Bernard Maher (Service No. 3348)
(1897 - 1966)
Bernard Maher was born in 1897 at Brunswick to Bernard Joseph Maher and Margaret Maher nee Fox. He was the second youngest of ten children born to Bernard and Margaret. The family had moved into the Laverton area in 1912 and initially Bernard Joseph Maher worked as a commercial traveller before establishing a business in the small town. The Maher’s became prominent members of Laverton and the Werribee district when Bernard Joseph Maher was successfully elected to the Werribee Shire Council in 1914 representing the East Riding and served on the Shire council for approximately 15 years.
At the age of 19 years and 3 months Bernard (Jnr) enlisted into the AIF on 17 February 1917 he had previous militia experience prior to him enlisting for service having served with the Army Cadets 18th Brigade, 69th Battalion, Williamstown (‘D’ Company at Werribee) and the 29th (Port Phillip) Australian Light Horse.
Bernard was first sent to Royal Park for training remaining there until 11 April 1917 when he was appointed as a private. He then undertook further training until 21 May 1917 and was appointed as a trooper to the Australian Light Horse. On 22 June 1917 Trooper Bernard Maher embarked from Melbourne aboard HMAT A17 Port Lincoln as a member of the 3rd Light Horse Brigade 8th Light Horse Regiment’s and sailed for Egypt.
Trooper Maher disembarked at Suez on 5 August 1918 and was sent to the isolation camp at Moascar for one month as a precautionary measure to ensure diseases such as measles were not introduced into the community. On 19 September 1917 he was transferred with the 8th Light Horse Regiment on the front line at Tel-el-Fara in Palestine.
It was at that time that the 8th Australian Light Horse Regiment participated in the capture of Gaza from the Turkish forces. This involved a wide outflanking move via Beersheba which began on 31 October 1917 and successfully concluded with the fall of Gaza on 7 November 1917and the collapse of the Turkish position in southern Palestine.
Immediately after this campaign Trooper Maher was admitted to hospital for a minor ailment. By 9 December 1917 he had recovered and was discharged to the 3rd Light Horse Training Regiment at Moascar. On 3 January 1918 Trooper Maher transferred back to the 8th Light Horse Regiment who were then located at Belah in the Gaza Strip. They remained there for several months before moving up to Selmeh. It was here that the Regiment participated in a successful attack on Es-Salt commencing on 30 April 1918.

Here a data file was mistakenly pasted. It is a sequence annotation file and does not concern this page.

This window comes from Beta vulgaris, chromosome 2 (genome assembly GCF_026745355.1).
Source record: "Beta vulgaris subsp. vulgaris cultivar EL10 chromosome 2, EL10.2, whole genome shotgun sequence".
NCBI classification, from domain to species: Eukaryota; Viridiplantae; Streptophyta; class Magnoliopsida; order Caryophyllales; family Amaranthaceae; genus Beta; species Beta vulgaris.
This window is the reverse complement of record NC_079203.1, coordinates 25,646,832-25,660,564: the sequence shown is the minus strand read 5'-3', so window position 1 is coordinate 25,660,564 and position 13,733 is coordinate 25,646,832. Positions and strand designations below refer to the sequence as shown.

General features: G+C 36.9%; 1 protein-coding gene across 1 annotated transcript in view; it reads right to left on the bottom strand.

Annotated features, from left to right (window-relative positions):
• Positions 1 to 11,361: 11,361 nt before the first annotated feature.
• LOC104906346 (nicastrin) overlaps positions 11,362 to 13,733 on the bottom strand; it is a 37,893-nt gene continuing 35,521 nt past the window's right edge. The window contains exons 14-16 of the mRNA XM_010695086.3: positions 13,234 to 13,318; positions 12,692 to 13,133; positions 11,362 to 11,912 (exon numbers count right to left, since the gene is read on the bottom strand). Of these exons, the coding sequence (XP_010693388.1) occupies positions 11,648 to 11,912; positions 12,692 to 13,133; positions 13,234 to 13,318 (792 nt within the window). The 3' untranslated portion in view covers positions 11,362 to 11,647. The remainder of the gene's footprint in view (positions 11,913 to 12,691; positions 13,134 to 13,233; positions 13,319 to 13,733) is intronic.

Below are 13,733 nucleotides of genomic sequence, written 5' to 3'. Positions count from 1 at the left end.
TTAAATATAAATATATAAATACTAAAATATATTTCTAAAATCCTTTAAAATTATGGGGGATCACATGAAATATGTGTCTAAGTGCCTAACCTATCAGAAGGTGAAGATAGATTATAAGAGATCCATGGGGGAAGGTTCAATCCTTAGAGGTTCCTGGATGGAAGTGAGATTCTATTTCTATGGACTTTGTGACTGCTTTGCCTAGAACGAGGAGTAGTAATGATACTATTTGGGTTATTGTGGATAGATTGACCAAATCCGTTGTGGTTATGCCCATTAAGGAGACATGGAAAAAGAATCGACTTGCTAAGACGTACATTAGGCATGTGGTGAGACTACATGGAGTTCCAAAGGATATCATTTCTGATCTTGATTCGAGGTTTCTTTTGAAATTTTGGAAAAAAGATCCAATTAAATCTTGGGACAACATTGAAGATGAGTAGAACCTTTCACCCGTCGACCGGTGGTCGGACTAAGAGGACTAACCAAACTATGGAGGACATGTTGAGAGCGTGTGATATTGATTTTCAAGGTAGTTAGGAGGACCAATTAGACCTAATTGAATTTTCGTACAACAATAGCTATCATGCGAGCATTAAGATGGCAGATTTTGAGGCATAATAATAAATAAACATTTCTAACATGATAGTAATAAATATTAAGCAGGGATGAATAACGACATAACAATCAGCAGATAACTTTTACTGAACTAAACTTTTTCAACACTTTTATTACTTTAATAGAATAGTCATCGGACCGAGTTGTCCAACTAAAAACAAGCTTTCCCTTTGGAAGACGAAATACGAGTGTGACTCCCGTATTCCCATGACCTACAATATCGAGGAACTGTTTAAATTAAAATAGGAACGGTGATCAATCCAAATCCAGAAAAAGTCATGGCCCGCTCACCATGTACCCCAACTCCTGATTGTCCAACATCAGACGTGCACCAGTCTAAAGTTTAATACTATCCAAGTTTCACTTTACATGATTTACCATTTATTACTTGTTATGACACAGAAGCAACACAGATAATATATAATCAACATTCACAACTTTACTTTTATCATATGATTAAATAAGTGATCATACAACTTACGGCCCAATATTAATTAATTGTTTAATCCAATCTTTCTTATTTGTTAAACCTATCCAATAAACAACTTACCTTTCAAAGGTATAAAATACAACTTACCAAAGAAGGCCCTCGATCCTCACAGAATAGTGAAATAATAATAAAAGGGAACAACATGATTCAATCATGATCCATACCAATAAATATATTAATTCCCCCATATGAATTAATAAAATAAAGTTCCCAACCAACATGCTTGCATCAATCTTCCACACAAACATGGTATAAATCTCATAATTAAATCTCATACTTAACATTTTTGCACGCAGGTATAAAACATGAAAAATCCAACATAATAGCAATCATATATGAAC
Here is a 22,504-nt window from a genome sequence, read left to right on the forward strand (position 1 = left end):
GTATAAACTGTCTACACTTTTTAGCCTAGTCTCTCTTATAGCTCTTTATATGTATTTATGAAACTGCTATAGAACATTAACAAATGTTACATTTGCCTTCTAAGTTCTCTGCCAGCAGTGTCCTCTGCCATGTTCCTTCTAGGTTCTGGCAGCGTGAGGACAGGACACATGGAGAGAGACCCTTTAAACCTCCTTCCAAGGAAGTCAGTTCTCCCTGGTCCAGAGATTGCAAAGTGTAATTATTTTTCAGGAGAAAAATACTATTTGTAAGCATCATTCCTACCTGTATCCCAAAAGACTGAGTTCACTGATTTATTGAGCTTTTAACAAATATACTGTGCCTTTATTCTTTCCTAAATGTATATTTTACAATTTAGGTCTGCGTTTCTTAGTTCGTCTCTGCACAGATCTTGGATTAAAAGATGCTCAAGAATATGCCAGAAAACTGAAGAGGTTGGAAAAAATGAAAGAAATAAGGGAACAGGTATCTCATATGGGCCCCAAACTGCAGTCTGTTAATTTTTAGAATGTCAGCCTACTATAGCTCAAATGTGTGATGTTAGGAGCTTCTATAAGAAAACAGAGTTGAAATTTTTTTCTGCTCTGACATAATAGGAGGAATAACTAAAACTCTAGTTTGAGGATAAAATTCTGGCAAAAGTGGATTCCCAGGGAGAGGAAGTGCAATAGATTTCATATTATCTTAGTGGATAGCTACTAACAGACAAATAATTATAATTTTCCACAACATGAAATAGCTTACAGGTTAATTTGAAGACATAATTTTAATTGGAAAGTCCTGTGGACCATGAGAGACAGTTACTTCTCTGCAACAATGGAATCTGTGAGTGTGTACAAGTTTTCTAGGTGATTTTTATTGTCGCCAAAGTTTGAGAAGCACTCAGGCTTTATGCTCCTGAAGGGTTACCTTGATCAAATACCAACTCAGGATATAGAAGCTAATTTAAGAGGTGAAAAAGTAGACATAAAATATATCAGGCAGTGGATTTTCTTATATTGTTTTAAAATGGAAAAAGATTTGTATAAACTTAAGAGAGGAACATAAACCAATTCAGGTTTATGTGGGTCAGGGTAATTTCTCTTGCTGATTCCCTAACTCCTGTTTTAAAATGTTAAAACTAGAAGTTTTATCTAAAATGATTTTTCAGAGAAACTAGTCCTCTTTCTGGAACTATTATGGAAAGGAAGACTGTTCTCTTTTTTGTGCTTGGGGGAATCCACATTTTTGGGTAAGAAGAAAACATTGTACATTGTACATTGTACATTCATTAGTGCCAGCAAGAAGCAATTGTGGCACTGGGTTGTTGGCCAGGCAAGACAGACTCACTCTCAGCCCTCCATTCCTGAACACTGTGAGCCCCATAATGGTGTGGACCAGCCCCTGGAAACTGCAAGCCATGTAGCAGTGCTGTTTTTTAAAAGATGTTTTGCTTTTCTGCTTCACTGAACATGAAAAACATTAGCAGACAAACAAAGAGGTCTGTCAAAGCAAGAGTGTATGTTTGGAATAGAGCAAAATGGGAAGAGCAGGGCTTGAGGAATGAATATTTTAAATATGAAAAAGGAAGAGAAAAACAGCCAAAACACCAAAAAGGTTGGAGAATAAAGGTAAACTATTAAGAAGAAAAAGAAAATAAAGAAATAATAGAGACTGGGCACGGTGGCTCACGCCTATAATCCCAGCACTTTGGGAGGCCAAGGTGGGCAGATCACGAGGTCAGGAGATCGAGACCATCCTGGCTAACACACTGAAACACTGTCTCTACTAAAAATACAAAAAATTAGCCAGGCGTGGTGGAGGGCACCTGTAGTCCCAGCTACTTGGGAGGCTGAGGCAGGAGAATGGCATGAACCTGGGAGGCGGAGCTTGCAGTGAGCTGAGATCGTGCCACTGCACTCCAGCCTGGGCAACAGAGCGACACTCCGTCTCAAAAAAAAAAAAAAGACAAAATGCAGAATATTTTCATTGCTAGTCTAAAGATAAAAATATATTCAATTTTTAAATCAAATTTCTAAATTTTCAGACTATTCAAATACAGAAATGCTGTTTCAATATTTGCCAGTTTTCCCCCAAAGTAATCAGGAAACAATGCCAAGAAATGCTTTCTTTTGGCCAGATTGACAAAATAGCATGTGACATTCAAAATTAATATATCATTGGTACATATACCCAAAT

The important battle of Abu Tellul began on 14 July 1918 and the 8th Light Horse Regiment were relocated to Mussallabeh to defend the heights on the edge of the Judean Hills. Here they came under enemy shelling every day from Turkish and German forces. There was only light enemy shelling on 23 July 1918 and just two men were injured. One was Trooper Maher who required evacuation while the other man was able to remain on duty.
Bernard Maher had received a serious shell wound to his right thigh and was treated by the 3rd Light Horse Field Ambulance before eventually being transferred to the 31st General Hospital at Abbassia in Cairo where he remained until 3 November 1918.
He was at Helouan when the armistice was signed on 11 November 1918 he rejoined the 8th Light Horse Regiment who were also at Moascar in Ismailia on 4 March 1919. The regiment then relocated to Minet-el-Gamh where they were utilised in protecting the railway and telegraph lines between Benha and Zagazig. These facilities were constantly being attacked by local tribesmen and daily patrols were necessary.
Following disturbances by the natives at Zagazig on 14 May 1919 the regiment relocated their camp to that city and continued their protection duties before returning to Moascar in early June 1919. The 8th Light Horse Regiment embarked at Kantara onboard HMAT Malta on 3 July 1919 and docked at Port Melbourne on 7 August 1919.
According to the Victorian electoral roll Bernard returned to live at the family property known as ‘Laverton Park’ in Laverton after leaving the military. He remained there until 1925 and was employed as a labourer. Trooper Maher was presented with a Shire of Werribee Gold Medal at a function held in the Mechanic’s Hall in December 1919.
In 1925 he married Lilian Rose Stewart and they moved to 197 Clarke Street Northcote. By 1931 Bernard was working as a postal employee in the Northcote/Brunswick area and the couple now had two children. Tragedy struck the family when their only son, Bernard jnr, died at the age of 12 in 1939. Bernard Maher continued working in the postal service until his sudden death on 26 December 1958. He is buried within the Melbourne General Cemetery, alongside his father, Bernard Joseph, and his sister, Florence Barden, in the immediacy to the final resting place of his mother, Margaret Maher, all within unmarked graves.